The City of Roses
Portland happens to be the largest city in the state of Oregon and takes its name from Portland, Maine. After World War II all the organized crime and racketeering dissipated and Portland came to be known for liberal political views and a self-proclaimed weirdness. The city is vast and teeming with good food, art, culture and rain, lots of rain. There has been a huge upswing in foodie culture and lots of incredible shops and restaurants have been popping up.
WHERE TO STAY
Embassy Suites by Hilton Portland Downtown is definitely a favorite. The Hotel is located right in the center of downtown portland. It's Embassy Suites, so every room is a suite. Built in 1912 and still has most of the original architecture, the hotel is a brief walk from the waterfront, the Pearl District, and Voodoo Doughnuts. This location also has a complimentary cocktail hour!
FOOD & DRINK
Portland has a huge foodie culture that has bloomed in the last decade. There are all sorts of incredible chefs and restaurants of all nationalities here in the city of roses.
Tasty n Alder is a John Gorham restaurant in Downtown. It's a modern steakhouse, but it's got quite possibly the best brunch you will ever lay your eyes on. Tasty n Alder does split hours, so if you want more than barfood (and trust me, you do) be sure to go before 2pm or after 5:30pm.
Bailey’s Taproom is a nice little nook in downtown with 26 rotating taps focusing mostly on Oregon breweries. Portland is home to over 60 breweries; this is a great way to try a lot of them in one spot. Good vibe in this place, courteous staff and a nice bar space. Right off of Broadway they are convenient to most hotels, mass transit, nightlife and restaurants. Which is also excellent because they have a Bring-Your-Own-Food policy. So if you want that food truck schwarma and an Oregon brewed Saison this is the place to go.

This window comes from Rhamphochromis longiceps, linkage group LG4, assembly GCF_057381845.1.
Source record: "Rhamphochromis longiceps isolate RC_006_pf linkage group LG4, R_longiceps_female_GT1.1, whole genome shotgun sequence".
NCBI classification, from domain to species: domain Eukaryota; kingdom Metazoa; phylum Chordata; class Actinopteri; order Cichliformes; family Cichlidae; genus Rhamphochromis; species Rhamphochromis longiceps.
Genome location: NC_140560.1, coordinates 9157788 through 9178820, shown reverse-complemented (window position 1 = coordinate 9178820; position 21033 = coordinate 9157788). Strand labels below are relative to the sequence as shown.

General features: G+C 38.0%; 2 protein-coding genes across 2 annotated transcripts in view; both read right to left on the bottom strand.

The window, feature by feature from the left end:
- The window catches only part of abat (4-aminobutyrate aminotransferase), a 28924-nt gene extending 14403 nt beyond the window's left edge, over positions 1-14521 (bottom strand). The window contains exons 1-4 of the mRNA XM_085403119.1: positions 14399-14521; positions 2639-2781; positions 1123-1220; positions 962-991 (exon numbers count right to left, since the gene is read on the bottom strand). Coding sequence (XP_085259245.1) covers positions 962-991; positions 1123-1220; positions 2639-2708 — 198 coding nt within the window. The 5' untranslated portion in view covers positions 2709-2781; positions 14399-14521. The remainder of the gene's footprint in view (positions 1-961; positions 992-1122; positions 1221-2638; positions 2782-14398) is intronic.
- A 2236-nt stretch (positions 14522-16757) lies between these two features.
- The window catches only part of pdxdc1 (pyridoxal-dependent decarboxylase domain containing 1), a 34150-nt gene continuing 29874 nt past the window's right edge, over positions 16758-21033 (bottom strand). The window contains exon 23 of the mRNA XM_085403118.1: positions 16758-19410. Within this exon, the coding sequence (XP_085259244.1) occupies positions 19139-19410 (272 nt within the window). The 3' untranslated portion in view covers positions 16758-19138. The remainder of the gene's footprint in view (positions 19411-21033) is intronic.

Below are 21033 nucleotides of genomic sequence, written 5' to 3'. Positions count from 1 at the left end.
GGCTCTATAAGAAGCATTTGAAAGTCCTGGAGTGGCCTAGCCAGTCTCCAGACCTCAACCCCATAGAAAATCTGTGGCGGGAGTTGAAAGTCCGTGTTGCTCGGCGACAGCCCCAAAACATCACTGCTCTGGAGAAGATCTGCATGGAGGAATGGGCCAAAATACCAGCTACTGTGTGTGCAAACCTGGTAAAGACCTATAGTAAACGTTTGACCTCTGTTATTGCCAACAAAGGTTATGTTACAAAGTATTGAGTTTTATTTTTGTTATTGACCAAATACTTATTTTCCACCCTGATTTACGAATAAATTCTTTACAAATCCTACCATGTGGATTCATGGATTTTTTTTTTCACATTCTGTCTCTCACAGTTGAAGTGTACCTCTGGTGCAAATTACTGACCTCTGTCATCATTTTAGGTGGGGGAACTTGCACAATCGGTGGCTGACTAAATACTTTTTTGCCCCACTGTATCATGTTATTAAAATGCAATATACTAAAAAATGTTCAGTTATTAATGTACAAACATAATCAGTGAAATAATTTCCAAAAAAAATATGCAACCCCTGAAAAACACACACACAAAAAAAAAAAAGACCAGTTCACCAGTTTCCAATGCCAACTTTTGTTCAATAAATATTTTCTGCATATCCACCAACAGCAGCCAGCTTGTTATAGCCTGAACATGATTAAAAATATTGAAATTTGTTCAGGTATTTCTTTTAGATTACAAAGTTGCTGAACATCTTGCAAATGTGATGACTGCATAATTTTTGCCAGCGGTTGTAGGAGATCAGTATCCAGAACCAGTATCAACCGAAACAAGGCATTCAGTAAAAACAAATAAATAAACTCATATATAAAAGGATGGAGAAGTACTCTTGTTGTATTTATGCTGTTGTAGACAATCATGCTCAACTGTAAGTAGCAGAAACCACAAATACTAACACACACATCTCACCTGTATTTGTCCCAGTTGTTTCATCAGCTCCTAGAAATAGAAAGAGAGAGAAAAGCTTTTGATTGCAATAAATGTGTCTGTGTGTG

Circa 33 is a really cool spot in Sunnyside right off of SE Belmont. The name pays homage to the year that prohibition was repealed. It's a speakeasy style bar with classic cocktails and 1930's French and American cuisine. The back wall is a repository of over 100 different whiskeys. Ask the bartender for the door code and then excuse yourself to the restroom. Look for a book titled: "Whiskeys". You'll know what to do when you open the book.
The infamous Voodoo Doughnuts, if you're a local you either love or hate it. It's a staple of Portland culture and a cult classic. While it might not be the finest doughnuts in the land (locals that hate Voodoo will tell you to go to blue star) they are something of a novelty and should definitely be part of the Portland experience. Go extremely early or extremely late to skip the lines.
Afuri Ramen is an acclaimed ramen shop and Izakaya with roots in Tokyo. The attention it has been receiving is well deserved. It's hard to get good, authentic ramen outside of Japan, and Afuri delivers the real deal. One thing that you'll notice is that the ramen broth is chintan style chicken broth and citrus instead of the normal pork. It's made of dried seafood, seaweed, an assortment of salty, umami ingredients, and citrus notes of yuzu. This gives it a very distinct flavor profile that is much more nuanced than most pork-based tonkotsu broth.
While some Japanese cuisine chefs use yakitori and robata grills, Afuri uses the traditional Japanese grill, genshiyaki which you can see in the picture above.
Afuri is a great place for a bowl of ramen, gyoza and specialty cocktails. Some of the specials and other menu items are a bit of creative fusion cuisine, but I'll stick to the traditional items.
Food Carts are a Portland institution. You'll find them all over the city with some large groupings downtown. SW 10th and Alder, SW 5th and Washington and SW 3rd and Washington. As well as many other places around town. Specifically look for trucks that specialize in one type of food. There's tons of great food and for the most part it is pretty inexpensive
Ground Kontrol is a very cool bar downtown filled with classic pinball machines and some more modern arcade games. You'll find game themed food and drink and that classic SF Third Strike machine.